When Australia goes to the polls on August 21st, citizens will vote for more than men and the traditional issues they represent -- the ballots cast will directly impact the country's national broadband plan. Where Australia's ruling Labor party had pledged A$43 billion for an up-to-100Mbps fiber optic network fed directly to 90 99 percent of homes (and agreed to pay A$11 billion to Telstra) over the next seven to eight years, the opposing Liberal-National coalition says if elected, it will scrap that notion in favor of a cheaper A$6.3 billion plan. That money would create a fiber-optic backbone by 2017 but actually connects homes with hybrid fiber-coaxial connections, DSL and about A$2 billion worth of wireless, with a minimum promised speed of 12Mbps. The coalition says these services would cover 97 percent of Australians, with satellite coverage for the final 3 percent, and that those networks receiving funds from the project and connecting to the backbone would have to compete based on pricing (set by the country's Competition and Consumer Commission) and pledge open access. Having never lived in Australia ourselves, we don't know what's best, but we're pretty sure we wouldn't be satisfied with the 12Mbps end of the Liberal-National stick.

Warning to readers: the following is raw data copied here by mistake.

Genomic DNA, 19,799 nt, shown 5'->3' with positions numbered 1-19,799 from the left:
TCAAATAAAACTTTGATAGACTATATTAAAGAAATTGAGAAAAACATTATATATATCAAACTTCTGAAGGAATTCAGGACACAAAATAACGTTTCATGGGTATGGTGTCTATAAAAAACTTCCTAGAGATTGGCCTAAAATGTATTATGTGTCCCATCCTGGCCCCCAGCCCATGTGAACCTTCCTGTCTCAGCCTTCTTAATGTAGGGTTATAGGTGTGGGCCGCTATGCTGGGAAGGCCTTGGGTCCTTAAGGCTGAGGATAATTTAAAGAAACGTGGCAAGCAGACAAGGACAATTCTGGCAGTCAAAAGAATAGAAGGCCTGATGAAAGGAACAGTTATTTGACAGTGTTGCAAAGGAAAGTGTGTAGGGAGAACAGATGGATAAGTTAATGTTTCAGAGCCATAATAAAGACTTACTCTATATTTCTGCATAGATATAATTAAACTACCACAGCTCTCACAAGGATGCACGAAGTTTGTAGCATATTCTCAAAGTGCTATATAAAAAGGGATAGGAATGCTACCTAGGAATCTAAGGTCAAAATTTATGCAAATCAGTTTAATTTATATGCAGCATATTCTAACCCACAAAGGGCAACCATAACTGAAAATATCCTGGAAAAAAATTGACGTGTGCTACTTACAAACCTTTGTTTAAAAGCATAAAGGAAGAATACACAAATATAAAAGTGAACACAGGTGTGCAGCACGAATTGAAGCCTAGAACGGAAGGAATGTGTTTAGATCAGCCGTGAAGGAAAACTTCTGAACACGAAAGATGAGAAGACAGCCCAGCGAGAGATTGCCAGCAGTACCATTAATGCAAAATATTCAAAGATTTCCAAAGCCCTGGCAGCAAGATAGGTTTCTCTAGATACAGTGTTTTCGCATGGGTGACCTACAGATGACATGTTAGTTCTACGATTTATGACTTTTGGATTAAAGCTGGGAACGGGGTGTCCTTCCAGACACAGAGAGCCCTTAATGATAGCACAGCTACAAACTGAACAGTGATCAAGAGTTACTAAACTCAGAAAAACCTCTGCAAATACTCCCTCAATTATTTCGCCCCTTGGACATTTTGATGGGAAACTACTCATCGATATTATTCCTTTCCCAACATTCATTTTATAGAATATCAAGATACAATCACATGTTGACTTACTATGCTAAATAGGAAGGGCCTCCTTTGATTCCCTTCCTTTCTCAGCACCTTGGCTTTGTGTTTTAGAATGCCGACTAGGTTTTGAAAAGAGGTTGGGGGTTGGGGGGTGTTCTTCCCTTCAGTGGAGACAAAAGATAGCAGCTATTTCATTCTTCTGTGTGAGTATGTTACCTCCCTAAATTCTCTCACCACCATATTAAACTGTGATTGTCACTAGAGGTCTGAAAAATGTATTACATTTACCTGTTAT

Update: Labor plan is to bring 100Mbps to 99 percent of the population, not 90 percent as originally stated.

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Fiber optics get political in Australia as opposition party vows to scale down national broadband plan